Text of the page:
Welcome to my blog about my experiences working in early childhood. I have called it Nurturing Forests because I believe that raising children is not a isolated activity but takes a whole community.

As early childhood professionals, we are actively involved in this process but we also need to work closely with the children, parents, community as a whole and other allied professionals.

I hope you enjoy my site. I also have a facebook site of the same name where I provide links to useful sites for teachers, parents and others interested in the early childhood: www.facebook.com/nurturingforests

Tuesday, May 17, 2011

Fighting for recognition

I have been spending the last few days in Perth with my partner who is a senior official of the Transport Workers Union. We are over here for the federal meetings.

As a result, I have been having lots of interesting conversations about politics and workers' rights (my previous life in HR sometimes helps and sometimes hinders these conversations).

The discussion of worker conditions in the early childhood field has come up a number of times. But the main theme has been that the wages and conditions for the industry are, to put it politely, abysmal.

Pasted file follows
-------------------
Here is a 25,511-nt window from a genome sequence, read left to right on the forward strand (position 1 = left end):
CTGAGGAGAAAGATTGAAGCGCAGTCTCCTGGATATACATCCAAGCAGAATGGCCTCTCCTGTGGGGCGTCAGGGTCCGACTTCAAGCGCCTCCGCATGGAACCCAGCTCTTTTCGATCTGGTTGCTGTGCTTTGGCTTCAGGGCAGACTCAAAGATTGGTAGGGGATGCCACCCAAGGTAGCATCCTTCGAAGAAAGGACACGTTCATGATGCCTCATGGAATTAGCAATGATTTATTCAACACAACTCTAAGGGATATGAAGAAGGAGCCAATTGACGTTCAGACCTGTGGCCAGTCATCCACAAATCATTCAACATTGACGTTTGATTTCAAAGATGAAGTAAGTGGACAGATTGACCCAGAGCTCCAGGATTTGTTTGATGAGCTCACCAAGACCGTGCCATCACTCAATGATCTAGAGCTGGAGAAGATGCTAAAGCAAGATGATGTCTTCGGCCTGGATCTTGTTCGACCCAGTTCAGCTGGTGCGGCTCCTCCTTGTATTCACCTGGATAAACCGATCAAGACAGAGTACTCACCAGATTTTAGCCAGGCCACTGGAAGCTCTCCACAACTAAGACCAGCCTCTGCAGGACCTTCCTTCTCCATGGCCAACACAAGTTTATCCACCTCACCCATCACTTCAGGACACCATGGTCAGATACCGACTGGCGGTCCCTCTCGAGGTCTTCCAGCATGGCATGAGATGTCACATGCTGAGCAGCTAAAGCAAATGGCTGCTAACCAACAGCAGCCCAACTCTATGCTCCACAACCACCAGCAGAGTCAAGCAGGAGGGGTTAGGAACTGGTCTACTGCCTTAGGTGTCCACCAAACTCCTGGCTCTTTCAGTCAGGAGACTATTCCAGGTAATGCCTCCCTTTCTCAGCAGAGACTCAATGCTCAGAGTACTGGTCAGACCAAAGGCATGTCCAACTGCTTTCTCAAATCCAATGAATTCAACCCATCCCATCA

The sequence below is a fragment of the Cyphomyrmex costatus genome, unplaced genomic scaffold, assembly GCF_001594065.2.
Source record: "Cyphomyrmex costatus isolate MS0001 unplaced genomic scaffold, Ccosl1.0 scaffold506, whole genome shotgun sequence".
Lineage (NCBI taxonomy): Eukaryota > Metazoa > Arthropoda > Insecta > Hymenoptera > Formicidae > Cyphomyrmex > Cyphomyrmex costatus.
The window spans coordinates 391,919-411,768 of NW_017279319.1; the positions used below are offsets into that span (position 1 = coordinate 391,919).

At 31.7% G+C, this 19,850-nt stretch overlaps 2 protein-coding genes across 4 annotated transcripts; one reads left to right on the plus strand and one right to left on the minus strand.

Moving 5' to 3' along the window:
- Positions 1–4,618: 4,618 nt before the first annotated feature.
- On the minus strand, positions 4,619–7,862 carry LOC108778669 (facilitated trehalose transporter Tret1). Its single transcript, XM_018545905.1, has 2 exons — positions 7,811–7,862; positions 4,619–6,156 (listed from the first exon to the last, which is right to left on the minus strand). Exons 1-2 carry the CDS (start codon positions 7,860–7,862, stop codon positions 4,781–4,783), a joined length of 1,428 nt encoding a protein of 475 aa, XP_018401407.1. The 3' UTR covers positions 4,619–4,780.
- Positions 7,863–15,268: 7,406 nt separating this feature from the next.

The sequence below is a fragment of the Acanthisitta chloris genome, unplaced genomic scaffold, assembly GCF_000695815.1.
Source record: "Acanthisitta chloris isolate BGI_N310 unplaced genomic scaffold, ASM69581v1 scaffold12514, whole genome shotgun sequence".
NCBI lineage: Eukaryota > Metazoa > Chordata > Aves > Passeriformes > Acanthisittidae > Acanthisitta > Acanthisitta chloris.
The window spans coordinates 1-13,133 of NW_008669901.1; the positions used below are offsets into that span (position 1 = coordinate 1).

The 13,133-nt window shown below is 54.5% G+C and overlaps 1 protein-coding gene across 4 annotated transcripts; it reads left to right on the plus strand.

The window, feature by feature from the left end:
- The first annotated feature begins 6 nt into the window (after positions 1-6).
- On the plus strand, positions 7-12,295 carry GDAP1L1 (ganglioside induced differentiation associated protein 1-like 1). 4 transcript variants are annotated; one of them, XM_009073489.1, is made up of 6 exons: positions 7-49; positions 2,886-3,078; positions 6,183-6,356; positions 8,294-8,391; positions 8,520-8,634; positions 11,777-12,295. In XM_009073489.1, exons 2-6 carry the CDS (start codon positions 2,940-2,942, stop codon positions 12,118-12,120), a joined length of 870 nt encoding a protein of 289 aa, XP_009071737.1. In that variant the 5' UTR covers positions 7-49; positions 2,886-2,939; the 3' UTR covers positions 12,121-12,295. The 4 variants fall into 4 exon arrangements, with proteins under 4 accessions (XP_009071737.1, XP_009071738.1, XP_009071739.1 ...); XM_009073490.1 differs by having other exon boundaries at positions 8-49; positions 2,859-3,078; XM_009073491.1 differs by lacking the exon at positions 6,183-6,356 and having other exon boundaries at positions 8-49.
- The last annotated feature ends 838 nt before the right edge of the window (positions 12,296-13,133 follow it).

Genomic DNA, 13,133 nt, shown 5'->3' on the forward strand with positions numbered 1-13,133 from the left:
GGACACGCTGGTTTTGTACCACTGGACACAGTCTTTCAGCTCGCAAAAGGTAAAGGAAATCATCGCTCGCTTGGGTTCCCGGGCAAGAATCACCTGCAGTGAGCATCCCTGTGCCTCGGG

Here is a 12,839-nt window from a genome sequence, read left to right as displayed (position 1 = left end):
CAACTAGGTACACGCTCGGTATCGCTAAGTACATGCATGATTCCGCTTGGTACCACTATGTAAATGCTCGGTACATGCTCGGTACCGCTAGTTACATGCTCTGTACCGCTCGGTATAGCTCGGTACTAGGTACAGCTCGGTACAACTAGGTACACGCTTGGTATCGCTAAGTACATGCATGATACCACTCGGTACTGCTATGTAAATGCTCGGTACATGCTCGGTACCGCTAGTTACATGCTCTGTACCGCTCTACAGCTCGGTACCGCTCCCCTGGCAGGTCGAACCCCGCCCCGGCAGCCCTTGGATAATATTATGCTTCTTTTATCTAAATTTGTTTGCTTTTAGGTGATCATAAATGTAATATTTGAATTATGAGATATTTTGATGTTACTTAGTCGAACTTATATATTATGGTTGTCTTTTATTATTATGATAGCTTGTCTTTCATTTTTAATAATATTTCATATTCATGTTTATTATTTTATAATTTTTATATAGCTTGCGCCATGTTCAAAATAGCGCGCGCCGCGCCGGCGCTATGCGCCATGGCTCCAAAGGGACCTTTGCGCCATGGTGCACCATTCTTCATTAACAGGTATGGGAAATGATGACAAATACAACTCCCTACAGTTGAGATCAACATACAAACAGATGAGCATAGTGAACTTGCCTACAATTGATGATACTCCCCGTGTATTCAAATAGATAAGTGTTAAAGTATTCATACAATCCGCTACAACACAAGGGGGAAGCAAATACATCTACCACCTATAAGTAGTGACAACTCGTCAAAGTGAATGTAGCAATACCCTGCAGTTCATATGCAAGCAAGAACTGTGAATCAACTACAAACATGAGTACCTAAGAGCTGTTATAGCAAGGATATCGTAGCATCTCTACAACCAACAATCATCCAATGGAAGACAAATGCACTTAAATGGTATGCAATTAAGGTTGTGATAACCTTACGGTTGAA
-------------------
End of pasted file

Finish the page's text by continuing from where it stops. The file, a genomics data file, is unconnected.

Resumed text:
One of the officials revealed to me that he was thinking of retraining and working in the field but he worked out as he was single and had rent and child maintenance to pay the income would not to be enough.

There has been a lot of talk recently about the workers in early childhood needing to stop being 'nice' (see the work of Sandra Cheeseman) and be honest about what we need in terms of a livable wage and a realistic measure of the work we do (so we are not doing everything at home on our own time).

One of the possible directions for my phd studies is a comparative study between what the nurses have achieved (and where they are going) and what we need to do to achieve a similar recognition of our skills. The Nurses have run a strong campaign to increase society's awareness of their skills, training and role within hospitals which has led to measurable improvements in wages and conditions and overall respect for the profession.

A key part of this is making the industry attractive and viable as a career choice for males (and single females) as well as the 'secondary' breadwinner.

Early Childhood Teachers study for 4 years at university only to come out and be paid very low wages. We need stand up and say this is not fair and our role is very important in society and should be recognized as such.

Posted by Wendy

"the ultimate measure of a man is not where he stands in moments of comfort and convenience, but where he stands at times of challenge and controversy" -Martin Luther King

1 comment:

  1. i think this quote is very profound - just dropping in to say hi. My latest post is about children's books if you have any favorites you would love to add.